The history of perfumes.
Today we talk about the history of perfumes. In my first post about learning about perfumes for dummies I told you everything you need to know about notes. Today I am going to talk about the history of perfumes. There is a lot to tell about the background of perfume making, but to me it’s not that interesting. I wanted to learn more about why people used perfumes, what the perfumes included and how they stored it.
The oldest perfumes were found in Egypt inside graves. (3100 BC). And were made of resin from pines and vegetable oils. There were temples that included a perfume workspace. And there also were recipes on how to make perfume written in hieroglyphs. These were found in Edfou and Philae.
A very famous way of making perfume in ancient Egypt is called: Kyphi. This way of making perfume contains the most important ingredients form that period of time. Mirr, Mastic, Juniper Berry, Fenugreek, Pistache, and Almond. All these ingredients were pulverized and sieved. The powder was mixed with wine and a mixture of cooked pine resin and honey. People used animal fat or plant oils to absorb the resin. Pure alcohol did not exist in that time. Pigments and herbs were added to the blend. That later on also was used as a medicine.
The word ‘perfume’ comes form the Latin word ‘per fumus’. It means ‘trough smoke’. The Greek people used perfume in a lot more different ways. Besides the religious usage perfume, the Greeks also used scents in their daily routine. Like using oils in a bath, or as skincare. Even death people were perfumed. The aryballos (a perfume bottle) was placed into the coffin and went into the grave together with the dead person.
In Italy, people saw the perfume salesman as a healer or pharmacist. The people of the Roman Empire really appreciated perfume. Julius Caesar was against the use of exotic scents. People that did not listen were punished!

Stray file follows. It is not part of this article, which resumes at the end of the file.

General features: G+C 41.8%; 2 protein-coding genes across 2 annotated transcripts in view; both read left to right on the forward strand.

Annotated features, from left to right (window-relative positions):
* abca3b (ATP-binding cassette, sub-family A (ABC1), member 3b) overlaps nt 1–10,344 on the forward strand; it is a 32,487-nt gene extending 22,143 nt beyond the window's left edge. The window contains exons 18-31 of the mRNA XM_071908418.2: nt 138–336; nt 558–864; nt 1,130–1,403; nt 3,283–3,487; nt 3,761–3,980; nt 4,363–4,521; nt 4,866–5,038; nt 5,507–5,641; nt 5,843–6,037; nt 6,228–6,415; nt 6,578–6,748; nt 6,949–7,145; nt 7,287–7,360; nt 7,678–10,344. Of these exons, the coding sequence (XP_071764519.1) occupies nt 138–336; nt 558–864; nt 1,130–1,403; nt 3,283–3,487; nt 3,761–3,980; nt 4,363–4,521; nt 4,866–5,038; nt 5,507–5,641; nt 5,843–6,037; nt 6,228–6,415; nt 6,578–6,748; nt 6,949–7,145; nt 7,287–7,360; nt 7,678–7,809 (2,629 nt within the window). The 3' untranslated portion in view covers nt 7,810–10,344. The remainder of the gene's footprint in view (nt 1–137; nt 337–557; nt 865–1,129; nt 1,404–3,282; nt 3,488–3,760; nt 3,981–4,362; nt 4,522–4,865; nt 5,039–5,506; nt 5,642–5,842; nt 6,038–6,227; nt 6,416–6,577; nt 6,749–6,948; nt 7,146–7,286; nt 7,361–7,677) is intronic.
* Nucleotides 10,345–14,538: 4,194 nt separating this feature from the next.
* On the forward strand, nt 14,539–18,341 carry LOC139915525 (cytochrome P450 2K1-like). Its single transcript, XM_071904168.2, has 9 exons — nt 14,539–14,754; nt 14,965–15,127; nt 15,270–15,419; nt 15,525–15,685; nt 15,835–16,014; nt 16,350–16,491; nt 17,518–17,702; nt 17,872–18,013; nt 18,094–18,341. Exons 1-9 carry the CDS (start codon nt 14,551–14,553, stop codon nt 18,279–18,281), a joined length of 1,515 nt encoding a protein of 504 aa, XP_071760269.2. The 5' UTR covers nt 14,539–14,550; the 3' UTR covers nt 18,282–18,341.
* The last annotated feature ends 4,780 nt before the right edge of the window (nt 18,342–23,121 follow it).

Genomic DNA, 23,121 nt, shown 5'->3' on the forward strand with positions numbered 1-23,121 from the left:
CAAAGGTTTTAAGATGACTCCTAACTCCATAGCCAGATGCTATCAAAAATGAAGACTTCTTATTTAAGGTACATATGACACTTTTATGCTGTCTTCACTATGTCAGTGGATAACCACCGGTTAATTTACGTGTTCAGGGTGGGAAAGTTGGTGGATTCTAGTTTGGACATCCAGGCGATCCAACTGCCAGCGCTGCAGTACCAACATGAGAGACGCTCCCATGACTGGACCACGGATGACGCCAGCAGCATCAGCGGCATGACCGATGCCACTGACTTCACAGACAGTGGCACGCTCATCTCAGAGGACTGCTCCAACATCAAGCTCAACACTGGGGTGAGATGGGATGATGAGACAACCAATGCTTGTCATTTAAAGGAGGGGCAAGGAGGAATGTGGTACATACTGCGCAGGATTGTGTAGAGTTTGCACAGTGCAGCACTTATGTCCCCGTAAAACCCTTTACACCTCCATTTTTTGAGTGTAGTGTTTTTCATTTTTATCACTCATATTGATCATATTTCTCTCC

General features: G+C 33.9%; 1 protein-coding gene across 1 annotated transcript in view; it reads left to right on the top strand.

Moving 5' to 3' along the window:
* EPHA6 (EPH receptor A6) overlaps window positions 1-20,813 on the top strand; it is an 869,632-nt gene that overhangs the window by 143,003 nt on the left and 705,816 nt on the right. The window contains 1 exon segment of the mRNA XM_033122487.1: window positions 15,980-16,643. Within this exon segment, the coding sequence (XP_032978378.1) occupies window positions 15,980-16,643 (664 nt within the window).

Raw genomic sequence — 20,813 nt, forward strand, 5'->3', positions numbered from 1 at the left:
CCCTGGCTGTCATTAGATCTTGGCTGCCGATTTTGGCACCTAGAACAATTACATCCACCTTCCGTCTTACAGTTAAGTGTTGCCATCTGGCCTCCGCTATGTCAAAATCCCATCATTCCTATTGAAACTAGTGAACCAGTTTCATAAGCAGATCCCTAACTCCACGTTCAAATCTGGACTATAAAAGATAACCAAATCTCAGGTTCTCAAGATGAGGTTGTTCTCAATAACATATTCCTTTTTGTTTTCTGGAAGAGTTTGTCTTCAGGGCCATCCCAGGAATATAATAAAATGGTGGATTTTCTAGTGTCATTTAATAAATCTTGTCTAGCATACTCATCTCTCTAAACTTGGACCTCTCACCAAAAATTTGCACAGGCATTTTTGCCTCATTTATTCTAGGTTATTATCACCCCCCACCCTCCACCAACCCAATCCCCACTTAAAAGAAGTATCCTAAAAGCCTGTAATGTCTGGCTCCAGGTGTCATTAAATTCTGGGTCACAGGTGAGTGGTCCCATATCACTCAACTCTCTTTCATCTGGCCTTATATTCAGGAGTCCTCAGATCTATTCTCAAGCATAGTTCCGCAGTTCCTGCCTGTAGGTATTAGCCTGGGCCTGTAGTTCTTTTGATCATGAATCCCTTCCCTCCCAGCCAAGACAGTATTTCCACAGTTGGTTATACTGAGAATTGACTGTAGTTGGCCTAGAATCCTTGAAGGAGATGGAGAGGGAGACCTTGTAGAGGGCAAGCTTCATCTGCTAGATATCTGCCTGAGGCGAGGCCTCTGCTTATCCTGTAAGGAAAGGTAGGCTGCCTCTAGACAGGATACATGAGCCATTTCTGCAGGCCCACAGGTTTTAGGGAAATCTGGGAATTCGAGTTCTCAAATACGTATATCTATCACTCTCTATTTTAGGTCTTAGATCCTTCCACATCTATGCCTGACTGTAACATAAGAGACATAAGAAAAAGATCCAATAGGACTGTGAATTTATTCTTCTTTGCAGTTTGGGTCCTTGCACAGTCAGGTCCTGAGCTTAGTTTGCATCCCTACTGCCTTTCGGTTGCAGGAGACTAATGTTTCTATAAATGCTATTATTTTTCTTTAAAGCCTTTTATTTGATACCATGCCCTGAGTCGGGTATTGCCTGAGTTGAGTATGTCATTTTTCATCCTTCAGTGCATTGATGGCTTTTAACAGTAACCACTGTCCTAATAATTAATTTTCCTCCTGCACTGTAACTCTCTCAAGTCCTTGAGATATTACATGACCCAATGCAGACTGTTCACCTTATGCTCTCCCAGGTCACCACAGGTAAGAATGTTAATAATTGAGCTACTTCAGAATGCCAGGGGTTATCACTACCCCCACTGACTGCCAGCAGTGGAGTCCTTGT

In Syria happend something that really changed the storage of perfume. Glassblowing was invented, and this is where people started to put their perfumes into glass flacons.
When Christianity became more popular, the usage of perfume in the middle east became less prominent. Even the religious usage went away. The Arabs and the Persian people tried to keep the usage of perfume alive due to their business in herbs, spices and the invention of the alambiek. (Vase) That created better distillation techniques. After the fall of the Roman Empire, perfume completely disappeared.
But things started to change. People started going to big universities in larges cities. This is where they learned more about perfume production together with great alchemists. The hygienic aspect of perfume and seduction started to be more appreciated by then. Homes were sprayed with scents. Also a new perfume holder was created, the pomander.
The pomander was used to keep the oils of musk, amber, resin and perfumed oils. Trough the holes of the pomander the scent is spreading in the air. The people in that time believed that the damps of this perfume contained power and helped reducing the pest and other diseases. It would support the intestines, the female organs, and the male potential.
Venice was the perfume capital of the world. Most spices from the far east were traded there. Arabic boats arrived with cinnamon, ginger, saffron and cardamom. Even Ceylon from India, and other spiced from China and Malaysia. Marco Polo brought pepper , nutmeg and clove with him to Venice.
In the 2nd half of the 14th century , liquid perfumes based on alcohol and ethical oils started to became popular. These perfumes got the name “perfume water”. During the 15th century America was discovered and Venice lost the name of perfume capital. Portugal and Spain also extended the perfume industry with vanilla, cocoa, tobacco and cinnamon. In the 16th century The Netherlands took an important place in the perfume industry because they not only cared about business but also about agriculture.
During the 18th century ‘Eau de Cologne’ was invented. This is where things started to speed up. This refreshing water consisted of neroli, orange blossom, bergamot, rosemary and lemon. The name of this perfume was 4711 and was used in many ways. Bathwater, mouthwash, injections and even in wine.
The 19th century.
The industry and the art world changed. So did the perfume industry. Under the leadership of Karel X , people perfumes themselves in Dame Blanche or Troubadour. During the emperorship of Napoleon and Eugenie, the taste of heavy scents was introduced by the usesage of patchouli. But perfumes decided it was time for more lighter scents …
The French city of ‘Grasse’ became the bigger production centre in the perfume world. Especially in jasmin, roses and orange trees.
The next episode of ‘learning about perfumes for dummies’ will be about the city of Grasse in particular.
Thank you guys for reading,